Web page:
Disclaimer: this post is way outdated. I shall write an update as soon as I get some time. That’s still ok, but I’ve found a better solution.
Most modern GNSS receivers share a similar architecture:
- Antenna & LNA;
- Front end;
- Baseband processing;
- Application processing.
In hardware it’s usually implemented as a separate antenna device, front-end IC for down-conversion and primary filtering, ADCs and an ASIC. ASIC consists of multiple (nowadays up to several hundreds!) channels with correlators, heterodynes, NCOs and so on. Also it may or may not contain a general-purpose processor unit, such as ARM or PowerPC. As far as I know, there are no solutions using the x86 (due to license fees or the power requirements, who knows), but I’d love to create a receiver based on an Edison or something like that.
Application processing is a huge field in GNSS development and it’s being used for such a things:
- Locked loops discriminators with feedback to the satellite channels. This is the heart of tracking;
- Calculating the PVT from the raw pseudoranges and pseudophases
- Monitoring the GNSS signal integrity and so on
Lately I’ve been developing a tool for ARM which prepares DSPs to work and launches them. When you have to prepare bare-metal hardware to work almost every time it’s required to read/write to some registers, pull some GPIO pins and so on.
Let’s have a look at an abstract SoC. For example, we have 4 ADCs (GPS L1, GLN L1, GPS L2, GLN L2), and we want to start only two of them. Now we go to the manual and read that to enable ADC #1 and #3 we have to take a 32-bit register, and set the first and the third bit in it.
uint32_t* start_adc_ptr = reinterpret_cast<uint32_t*>(0xfff88000); start_adc_ptr = 0xA;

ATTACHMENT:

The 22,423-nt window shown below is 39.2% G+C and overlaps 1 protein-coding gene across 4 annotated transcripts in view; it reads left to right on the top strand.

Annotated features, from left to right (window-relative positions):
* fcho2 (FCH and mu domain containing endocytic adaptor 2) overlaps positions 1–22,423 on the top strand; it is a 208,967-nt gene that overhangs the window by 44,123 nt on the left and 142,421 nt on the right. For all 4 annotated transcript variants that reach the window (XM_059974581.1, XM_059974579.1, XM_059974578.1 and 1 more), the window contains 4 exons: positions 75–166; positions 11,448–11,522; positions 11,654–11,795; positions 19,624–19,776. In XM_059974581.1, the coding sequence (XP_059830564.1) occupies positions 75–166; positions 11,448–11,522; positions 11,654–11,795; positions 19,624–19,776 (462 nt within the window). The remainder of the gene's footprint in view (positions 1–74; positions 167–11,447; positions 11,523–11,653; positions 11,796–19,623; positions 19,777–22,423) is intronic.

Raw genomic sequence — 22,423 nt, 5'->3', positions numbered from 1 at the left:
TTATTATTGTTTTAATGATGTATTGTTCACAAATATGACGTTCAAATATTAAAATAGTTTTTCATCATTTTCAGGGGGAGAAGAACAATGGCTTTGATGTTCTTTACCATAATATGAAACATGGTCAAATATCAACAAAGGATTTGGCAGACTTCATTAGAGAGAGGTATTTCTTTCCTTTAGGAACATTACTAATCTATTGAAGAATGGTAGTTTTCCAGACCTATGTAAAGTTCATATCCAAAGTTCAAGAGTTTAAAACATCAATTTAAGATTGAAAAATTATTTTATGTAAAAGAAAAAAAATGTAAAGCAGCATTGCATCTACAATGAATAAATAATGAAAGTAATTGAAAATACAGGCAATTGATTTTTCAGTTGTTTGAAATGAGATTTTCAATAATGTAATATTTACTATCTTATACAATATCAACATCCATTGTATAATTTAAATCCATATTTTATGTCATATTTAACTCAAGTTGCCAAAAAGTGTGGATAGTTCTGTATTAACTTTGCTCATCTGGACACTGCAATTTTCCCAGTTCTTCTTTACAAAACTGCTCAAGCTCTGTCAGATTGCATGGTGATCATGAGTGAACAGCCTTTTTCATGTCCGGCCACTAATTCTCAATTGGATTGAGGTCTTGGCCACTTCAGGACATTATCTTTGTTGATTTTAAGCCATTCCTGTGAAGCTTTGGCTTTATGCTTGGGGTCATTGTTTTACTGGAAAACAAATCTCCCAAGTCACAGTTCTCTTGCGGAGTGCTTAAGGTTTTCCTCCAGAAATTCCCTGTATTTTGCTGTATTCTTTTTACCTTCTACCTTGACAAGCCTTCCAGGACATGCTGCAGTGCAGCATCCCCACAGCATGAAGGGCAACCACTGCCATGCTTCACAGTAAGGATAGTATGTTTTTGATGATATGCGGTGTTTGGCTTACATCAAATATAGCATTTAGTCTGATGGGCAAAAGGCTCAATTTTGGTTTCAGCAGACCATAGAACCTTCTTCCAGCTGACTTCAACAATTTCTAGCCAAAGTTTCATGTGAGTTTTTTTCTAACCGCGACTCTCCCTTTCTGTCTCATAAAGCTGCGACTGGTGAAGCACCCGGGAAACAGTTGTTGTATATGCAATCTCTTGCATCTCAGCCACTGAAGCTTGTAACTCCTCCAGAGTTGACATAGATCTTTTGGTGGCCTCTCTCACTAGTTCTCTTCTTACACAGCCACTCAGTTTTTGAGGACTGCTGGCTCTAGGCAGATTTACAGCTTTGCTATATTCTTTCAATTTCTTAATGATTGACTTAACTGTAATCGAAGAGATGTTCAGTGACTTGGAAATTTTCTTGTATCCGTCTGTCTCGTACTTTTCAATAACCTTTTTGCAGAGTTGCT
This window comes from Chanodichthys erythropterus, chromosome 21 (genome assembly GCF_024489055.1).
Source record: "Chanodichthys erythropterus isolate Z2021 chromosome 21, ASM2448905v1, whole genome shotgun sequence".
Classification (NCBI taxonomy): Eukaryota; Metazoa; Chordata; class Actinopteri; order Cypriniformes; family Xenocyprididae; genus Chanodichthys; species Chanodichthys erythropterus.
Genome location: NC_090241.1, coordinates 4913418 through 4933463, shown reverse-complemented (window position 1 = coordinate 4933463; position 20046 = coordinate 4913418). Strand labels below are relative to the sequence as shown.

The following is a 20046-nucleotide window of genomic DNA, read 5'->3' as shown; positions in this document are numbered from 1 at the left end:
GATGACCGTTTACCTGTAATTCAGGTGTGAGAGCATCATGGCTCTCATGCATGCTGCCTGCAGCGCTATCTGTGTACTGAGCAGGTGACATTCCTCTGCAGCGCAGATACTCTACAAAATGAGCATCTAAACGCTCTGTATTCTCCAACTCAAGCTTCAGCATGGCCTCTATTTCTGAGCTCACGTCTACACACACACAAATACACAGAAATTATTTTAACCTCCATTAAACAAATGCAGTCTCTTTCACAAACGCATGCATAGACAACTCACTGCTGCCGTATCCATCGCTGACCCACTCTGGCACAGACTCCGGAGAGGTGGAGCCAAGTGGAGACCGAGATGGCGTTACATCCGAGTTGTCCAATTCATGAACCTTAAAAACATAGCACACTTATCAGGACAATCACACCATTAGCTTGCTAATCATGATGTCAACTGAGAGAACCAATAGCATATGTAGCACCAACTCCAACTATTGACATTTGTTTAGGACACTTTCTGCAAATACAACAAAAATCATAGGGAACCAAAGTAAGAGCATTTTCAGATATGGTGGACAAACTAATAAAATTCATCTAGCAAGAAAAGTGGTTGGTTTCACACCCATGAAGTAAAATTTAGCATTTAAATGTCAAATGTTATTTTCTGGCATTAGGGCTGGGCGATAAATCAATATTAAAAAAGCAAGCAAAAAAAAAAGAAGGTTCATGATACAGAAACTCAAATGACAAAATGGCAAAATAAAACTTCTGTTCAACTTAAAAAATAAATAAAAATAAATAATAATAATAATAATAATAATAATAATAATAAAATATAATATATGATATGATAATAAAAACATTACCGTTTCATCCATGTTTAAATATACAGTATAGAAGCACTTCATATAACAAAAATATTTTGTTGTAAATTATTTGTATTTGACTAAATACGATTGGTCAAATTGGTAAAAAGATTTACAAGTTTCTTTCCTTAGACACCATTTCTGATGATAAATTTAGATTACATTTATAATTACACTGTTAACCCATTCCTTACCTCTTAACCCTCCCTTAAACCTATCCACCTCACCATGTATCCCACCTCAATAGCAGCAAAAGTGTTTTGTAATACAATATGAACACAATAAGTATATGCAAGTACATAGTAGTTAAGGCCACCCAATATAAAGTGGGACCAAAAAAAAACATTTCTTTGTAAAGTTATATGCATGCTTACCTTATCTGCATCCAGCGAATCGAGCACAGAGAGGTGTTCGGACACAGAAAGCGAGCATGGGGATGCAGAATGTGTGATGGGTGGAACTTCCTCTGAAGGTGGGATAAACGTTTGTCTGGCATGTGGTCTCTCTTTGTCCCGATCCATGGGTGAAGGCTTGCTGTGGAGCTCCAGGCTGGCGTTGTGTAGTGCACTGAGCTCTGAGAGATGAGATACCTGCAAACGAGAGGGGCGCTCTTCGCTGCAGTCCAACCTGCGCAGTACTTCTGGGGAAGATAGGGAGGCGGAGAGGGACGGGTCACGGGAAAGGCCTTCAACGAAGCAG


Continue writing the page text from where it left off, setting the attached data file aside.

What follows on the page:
Or even worse:
*reinterpret_cast<uint32_t*>(0xfff88000) = 0xA;
Why it’s bad? Because it’s not clear why the hell would I want to write an 0xA at some memory address (Here I’d like to greet my good friend, who is a C# developer and who literally turns grey when I speak about such “unsafe” things).
Is there a way to improve it? Sure, one may add a nice comment, something like this:
//ADC start control registers uint32_t* start_adc_ptr = reinterpret_cast<uint32_t*>(0xfff88000); //Start ADC 1 and 3: 0000_0000_0000_0000_0000_0000_0000_1010 = 0xA start_adc_ptr = 0xA;
Well ok, now it’s clear and good to create, test and run like there’s no tomorrow. This is ok when someone will support your projects in five years time, but it becomes more and more complicated if there’s a need to modify or update the code. So you have to add some more bits, somehow convert it to hex value.
The solution is the
std::bitset container. It’s used to implement an integer number (or a
std::string like “00001010”) as an array of bits. So now if we need to modify our code it’s easier to do this way:
#include <bitset> //ADC start control registers uint32_t* start_adc_ptr = reinterpret_cast<uint32_t*>(0xfff88000); //Start ADC 1 and 3: 0000_0000_0000_0000_0000_0000_0000_1010 = 0xA uint32_t old_value = 0xA; std::bitset<32> new_value(old_value); new_value = 1; new_value = 1; //new_value: Start ADC 0..3: 0000_1111 start_adc_ptr = static_cast<uint32_t>(new_value.to_ulong());
In the code above new_value is initialized with an old value, and then two bits are being set. And that’s it. Also this containter extremely simplifies the bitwise programming questions on an interview. new_value.count() returns the number of the bits set, bitwise operations are simplified to the dumbest possible level.
The more I work with C++ the more I get amused by it. And not only by the C++11/14 features (which are great, check out the decltype(auto) functions), but also by the older STL and Boost stuff.